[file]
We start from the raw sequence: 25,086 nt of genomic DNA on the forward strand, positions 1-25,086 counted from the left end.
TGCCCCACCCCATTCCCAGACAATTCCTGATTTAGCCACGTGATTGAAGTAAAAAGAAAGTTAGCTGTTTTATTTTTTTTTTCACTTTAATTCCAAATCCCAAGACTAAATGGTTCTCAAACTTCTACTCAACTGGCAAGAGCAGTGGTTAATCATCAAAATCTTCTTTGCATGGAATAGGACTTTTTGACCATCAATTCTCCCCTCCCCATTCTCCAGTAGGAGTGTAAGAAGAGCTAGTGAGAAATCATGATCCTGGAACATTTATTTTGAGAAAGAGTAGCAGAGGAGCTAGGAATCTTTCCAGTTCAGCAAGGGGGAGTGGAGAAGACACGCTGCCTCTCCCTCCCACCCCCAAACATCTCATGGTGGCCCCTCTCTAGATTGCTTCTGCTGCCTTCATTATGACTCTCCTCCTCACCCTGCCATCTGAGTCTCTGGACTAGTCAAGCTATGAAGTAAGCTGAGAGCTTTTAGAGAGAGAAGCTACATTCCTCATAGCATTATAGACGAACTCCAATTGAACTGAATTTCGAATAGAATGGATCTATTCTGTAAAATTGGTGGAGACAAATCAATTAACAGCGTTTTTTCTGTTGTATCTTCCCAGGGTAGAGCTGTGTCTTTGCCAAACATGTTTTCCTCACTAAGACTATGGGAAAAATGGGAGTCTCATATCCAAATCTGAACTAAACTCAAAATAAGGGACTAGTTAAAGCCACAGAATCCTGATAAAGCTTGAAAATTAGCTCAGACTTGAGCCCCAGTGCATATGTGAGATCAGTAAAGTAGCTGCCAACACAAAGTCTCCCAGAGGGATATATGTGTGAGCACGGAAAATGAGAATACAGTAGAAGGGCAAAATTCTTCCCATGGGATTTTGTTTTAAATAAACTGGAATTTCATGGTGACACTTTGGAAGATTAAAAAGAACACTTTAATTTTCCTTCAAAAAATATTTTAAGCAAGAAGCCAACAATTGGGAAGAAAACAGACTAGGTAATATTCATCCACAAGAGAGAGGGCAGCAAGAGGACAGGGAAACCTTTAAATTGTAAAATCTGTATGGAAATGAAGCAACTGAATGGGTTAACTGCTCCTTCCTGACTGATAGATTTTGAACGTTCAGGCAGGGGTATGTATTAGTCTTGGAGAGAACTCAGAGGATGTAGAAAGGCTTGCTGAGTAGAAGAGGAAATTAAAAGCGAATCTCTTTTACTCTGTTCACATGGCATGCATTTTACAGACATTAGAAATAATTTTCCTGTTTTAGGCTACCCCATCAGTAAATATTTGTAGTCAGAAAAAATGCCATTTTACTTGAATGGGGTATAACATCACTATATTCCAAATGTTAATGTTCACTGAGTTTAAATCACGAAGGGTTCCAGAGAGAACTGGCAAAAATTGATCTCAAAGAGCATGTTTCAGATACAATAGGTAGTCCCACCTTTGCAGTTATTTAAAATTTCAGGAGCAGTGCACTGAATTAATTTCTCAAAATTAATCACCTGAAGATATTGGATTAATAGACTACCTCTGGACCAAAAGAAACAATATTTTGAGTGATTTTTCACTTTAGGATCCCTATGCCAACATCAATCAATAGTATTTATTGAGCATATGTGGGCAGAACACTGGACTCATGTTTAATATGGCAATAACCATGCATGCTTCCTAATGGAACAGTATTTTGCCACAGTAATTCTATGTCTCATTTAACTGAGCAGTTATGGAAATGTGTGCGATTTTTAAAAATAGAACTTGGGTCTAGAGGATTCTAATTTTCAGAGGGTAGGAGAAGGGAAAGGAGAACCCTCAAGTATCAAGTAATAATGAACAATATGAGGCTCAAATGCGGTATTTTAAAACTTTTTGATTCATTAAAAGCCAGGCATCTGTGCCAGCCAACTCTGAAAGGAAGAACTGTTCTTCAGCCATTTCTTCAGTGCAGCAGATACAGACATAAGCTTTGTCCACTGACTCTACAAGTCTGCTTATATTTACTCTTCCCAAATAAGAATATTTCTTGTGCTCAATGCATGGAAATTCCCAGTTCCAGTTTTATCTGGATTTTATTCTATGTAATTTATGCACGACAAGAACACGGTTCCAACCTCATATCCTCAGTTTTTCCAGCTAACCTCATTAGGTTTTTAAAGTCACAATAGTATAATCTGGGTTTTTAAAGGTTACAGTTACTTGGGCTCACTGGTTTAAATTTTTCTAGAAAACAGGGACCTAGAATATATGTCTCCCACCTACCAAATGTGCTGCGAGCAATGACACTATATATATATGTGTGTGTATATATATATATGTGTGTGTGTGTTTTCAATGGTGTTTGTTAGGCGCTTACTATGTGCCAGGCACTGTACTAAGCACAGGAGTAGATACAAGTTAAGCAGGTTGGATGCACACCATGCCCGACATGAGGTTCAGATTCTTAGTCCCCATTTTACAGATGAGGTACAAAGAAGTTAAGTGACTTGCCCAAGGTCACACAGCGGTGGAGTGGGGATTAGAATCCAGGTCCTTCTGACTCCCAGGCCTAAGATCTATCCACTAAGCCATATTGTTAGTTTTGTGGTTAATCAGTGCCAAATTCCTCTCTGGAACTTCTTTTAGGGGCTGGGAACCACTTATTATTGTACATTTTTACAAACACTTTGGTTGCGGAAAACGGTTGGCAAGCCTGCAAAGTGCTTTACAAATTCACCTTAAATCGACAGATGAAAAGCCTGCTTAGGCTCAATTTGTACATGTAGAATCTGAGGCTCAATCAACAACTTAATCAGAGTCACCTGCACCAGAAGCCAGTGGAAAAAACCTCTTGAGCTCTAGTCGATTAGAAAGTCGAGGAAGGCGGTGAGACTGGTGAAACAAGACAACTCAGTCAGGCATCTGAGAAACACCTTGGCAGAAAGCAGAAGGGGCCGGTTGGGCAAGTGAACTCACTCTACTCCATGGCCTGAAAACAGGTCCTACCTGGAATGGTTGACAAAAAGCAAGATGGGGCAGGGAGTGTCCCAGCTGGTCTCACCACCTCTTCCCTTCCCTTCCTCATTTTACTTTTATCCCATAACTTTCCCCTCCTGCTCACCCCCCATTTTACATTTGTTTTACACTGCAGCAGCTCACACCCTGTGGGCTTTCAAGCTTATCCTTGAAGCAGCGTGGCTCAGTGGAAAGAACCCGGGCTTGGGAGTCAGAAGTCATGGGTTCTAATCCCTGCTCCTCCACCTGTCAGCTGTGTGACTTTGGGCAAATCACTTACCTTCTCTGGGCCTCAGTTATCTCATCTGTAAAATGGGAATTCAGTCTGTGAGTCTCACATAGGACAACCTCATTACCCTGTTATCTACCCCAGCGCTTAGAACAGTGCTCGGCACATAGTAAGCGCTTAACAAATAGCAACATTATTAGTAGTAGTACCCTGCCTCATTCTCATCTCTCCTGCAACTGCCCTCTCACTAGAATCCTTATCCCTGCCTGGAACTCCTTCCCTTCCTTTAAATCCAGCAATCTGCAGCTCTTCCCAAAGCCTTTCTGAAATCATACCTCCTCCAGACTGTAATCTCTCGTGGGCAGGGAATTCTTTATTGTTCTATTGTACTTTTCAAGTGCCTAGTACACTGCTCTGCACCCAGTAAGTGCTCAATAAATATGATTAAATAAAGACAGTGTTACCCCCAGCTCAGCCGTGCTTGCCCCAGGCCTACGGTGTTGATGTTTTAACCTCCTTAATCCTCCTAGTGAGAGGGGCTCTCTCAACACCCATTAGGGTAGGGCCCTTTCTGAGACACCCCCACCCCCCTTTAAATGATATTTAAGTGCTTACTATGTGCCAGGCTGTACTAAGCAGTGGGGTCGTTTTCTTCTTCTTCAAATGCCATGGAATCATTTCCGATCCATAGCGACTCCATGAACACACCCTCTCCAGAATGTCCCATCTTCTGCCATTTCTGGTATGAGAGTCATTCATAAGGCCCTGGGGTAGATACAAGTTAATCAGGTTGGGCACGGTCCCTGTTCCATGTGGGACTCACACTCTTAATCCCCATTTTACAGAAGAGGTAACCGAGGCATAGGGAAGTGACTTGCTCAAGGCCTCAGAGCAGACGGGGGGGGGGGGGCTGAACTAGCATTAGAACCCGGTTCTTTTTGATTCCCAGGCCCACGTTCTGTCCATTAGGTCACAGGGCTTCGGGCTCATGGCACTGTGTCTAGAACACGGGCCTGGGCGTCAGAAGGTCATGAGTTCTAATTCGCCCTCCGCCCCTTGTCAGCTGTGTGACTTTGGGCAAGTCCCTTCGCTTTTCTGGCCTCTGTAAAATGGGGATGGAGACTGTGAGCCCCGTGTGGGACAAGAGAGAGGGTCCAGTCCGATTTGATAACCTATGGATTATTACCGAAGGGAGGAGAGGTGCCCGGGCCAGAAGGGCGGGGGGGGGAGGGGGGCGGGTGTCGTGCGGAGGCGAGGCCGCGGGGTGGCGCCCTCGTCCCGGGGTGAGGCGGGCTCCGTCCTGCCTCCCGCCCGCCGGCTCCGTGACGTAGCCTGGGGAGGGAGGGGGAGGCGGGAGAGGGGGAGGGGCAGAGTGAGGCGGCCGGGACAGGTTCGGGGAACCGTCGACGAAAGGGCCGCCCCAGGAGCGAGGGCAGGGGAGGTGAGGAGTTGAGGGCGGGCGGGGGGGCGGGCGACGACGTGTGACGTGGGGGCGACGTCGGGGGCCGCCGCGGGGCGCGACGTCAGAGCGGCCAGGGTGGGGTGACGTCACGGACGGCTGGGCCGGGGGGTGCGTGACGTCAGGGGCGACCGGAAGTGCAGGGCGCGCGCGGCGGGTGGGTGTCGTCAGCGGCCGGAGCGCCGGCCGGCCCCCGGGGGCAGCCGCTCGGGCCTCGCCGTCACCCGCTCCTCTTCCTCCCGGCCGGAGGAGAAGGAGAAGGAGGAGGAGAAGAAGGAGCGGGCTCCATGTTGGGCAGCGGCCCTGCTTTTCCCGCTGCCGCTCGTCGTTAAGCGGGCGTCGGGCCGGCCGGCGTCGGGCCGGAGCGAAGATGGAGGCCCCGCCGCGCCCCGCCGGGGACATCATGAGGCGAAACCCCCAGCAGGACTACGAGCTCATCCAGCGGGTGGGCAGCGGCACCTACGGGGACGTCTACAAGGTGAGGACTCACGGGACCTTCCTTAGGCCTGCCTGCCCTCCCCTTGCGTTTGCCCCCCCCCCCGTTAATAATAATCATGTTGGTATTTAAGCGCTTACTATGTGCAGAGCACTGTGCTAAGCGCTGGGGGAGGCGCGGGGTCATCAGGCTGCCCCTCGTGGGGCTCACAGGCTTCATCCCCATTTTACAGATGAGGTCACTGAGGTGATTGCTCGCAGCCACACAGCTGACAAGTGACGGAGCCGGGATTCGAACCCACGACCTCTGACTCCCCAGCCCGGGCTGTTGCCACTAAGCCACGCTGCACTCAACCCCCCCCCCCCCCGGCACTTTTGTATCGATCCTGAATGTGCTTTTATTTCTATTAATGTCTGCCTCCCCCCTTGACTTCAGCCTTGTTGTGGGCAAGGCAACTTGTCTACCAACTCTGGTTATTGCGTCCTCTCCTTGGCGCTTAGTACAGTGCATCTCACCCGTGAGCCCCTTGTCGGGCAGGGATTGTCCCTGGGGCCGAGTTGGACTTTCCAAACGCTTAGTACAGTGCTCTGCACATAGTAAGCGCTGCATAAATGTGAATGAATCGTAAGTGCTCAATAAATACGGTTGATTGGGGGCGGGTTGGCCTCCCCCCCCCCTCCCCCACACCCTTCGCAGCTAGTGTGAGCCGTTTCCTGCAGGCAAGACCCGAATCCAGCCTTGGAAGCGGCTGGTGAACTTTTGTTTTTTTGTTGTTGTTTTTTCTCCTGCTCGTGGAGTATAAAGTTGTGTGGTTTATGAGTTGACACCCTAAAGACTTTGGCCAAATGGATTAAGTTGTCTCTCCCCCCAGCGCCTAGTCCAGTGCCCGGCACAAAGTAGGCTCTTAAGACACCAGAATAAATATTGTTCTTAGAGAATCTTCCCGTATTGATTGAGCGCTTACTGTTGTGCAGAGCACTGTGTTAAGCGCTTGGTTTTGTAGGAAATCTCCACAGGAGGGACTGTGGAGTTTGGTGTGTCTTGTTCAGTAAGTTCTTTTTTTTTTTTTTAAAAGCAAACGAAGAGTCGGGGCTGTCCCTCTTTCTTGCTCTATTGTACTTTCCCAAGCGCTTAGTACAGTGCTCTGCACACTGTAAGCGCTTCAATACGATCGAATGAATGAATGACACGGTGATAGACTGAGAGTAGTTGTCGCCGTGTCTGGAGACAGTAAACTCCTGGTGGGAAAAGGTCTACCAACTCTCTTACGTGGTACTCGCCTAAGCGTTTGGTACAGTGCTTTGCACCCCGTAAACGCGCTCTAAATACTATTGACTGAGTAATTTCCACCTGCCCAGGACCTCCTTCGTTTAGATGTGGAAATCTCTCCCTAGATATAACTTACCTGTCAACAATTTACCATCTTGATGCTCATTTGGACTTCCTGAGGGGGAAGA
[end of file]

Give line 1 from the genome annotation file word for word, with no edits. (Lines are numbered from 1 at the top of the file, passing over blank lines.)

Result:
We start from the raw sequence: 25,086 nt of genomic DNA on the forward strand, positions 1-25,086 counted from the left end.